Lebanese-born, Paris-based architect Lina Ghotmeh will design the 2023 Serpentine Pavilion in London’s Kensington Gardens. The architect’s design, titled À table, is informed by her relationship with nature and the past. It will comprise a low-lying circular structure with tables and benches where the public can congregate and interact with one another and with nature.
“À table is an invitation to dwell together, in the same space and around the same table. It is an encouragement to enter into a dialogue, to convene and to think about how we could reinstate and re-establish our relationship to nature and the Earth,” Ghotmeh said in a press statement.
The pavilion commission, in its 22nd year, annually taps an architect or artist to design a temporary structure activated by the Serpentine Gallery’s programming in the summer months. Ghotmeh’s practice, Lina Ghotmeh — Architecture, has worked on a number cultural and residential projects focused on the environment, place, and materiality, in her home country of Lebanon, across France, and at global exhibitions including the Venice Architecture Biennale.
“As a Mediterranean woman, born and raised in Beirut, and living in Paris, I feel a deep belonging to our ground, to what it contains, and to what it embraces: from the buried yet weathering archaeologies of past civilisations to the embedded living world that spurs green life to sprout from every crack in the streets,” Ghotmeh described. “In my practice as an architect, I excavate to design (and learn) from the traces of the past and I listen to the voices of my ancestors as well as those of our living world. These voices vividly resonate with future structures as ways to influence and challenge tomorrow’s architecture.”
The pavilion will be constructed using low-carbon, sustainable materials, notably timber. Its shape and materiality take cues from the Toguna huts of the Dogon people in Mali, in addition to the surrounding park landscape, mirrored in the form of its “pleated” roof and its natural coloration.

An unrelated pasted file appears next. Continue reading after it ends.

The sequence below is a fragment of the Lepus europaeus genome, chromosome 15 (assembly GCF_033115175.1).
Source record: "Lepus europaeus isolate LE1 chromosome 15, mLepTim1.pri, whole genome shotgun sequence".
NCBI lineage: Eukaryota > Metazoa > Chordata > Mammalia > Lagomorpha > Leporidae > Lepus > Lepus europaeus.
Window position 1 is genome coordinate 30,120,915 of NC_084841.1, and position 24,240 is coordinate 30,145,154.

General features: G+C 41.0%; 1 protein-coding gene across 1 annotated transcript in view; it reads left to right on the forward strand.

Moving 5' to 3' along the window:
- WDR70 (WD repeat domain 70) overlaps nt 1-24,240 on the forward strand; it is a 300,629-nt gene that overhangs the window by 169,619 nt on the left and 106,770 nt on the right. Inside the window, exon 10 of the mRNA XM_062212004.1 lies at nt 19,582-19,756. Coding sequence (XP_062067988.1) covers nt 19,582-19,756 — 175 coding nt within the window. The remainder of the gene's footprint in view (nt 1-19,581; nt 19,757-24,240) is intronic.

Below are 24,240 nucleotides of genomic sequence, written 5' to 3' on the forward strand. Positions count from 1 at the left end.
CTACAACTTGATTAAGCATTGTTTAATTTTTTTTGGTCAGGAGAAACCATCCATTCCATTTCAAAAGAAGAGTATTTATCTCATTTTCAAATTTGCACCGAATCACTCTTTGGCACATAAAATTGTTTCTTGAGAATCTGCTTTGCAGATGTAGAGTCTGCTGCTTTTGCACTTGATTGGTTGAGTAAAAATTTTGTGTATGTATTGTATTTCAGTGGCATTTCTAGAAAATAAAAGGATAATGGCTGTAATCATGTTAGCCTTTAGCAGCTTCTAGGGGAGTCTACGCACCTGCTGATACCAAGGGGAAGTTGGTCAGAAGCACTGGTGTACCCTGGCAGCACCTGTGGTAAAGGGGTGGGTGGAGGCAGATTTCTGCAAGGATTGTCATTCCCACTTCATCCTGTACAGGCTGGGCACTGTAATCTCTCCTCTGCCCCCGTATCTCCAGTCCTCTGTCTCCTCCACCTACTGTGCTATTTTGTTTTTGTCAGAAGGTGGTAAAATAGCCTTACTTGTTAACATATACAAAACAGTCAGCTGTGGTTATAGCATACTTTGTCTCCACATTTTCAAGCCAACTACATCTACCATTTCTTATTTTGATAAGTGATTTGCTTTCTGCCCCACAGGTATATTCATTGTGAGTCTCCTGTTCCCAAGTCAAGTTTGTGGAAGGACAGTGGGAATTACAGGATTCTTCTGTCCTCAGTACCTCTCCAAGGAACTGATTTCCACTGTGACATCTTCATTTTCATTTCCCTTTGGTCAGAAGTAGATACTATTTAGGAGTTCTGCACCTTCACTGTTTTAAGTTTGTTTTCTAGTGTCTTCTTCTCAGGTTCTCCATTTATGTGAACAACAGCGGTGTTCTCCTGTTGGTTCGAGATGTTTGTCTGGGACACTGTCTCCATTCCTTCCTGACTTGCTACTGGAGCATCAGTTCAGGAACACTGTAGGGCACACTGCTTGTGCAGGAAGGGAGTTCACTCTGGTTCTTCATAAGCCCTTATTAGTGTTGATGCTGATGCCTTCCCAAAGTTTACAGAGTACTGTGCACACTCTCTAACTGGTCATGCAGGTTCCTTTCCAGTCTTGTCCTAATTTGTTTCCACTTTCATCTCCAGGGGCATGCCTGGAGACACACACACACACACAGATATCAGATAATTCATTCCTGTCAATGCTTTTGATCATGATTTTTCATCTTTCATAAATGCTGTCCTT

Inside, a series of benches and tables will be installed around the perimeter, leaving an open space at the center of the room. It is conceived as a place for gathering, where the public can congregate to share a meal, engage in conservation, and respond to the company of others.
“[Ghotmeh’s] design for À table draws on natural elements that reflect its surroundings in Kensington Gardens and expands on our mission of creating connections between architecture and society by promoting unity and togetherness in its form and function,” said Serpentine Chief Executive Bettina Korek and Artistic Director Hans Ulrich Obrist. “Placing nature, the organic and sustainability at its core, Ghotmeh’s Pavilion will be designed to minimise its carbon footprint and environmental impact, in line with Serpentine’s sustainability policy.”
Similar to previous commissions the pavilion is demountable and can be taken apart and reconstructed at a different site.
À table follows the installation of Black Chapel, a design headed by Chicago artist Theaster Gates. While Ai Weiwei had previously completed a pavilion with Herzog & de Meuron in 2012, Gates was the first non-architect to receive the full commission. (His work was realized with support from Adjaye Associates). Past commissions include some of the best contemporary architects: Zaha Hadid (2000), Oscar Niemeyer (2003), Álvaro Siza and Eduardo Souto de Moura (2005), and 2022 Pritzker Prize laureate Francis Kéré (2017), among the other recipients. In recent years, the pavilion has also been awarded to architects in the early stages of their practice, notably Frida Escobedo (2018) and Counterspace, led by Sumayya Vally (2021).
As in past years, once realized, the 2023 Serpentine pavilion will host a number of cultural events put on by the nearby Serpentine Gallery, including live music, poetry readings, and performances, in addition to education and civic programming. This year’s selection committee included Ulrich Obrist and Korek with Director of Construction and Special Projects Julie Burnell, Director of Curatorial Affairs and Public Practice Yesomi Umolu, Curator at Large Natalia Grabowska, and architect David Adjaye in an advisory role. For the ninth consecutive year, support for the project will come from Goldman Sachs.
AN will circle back in June when the pavilion’s construction is complete.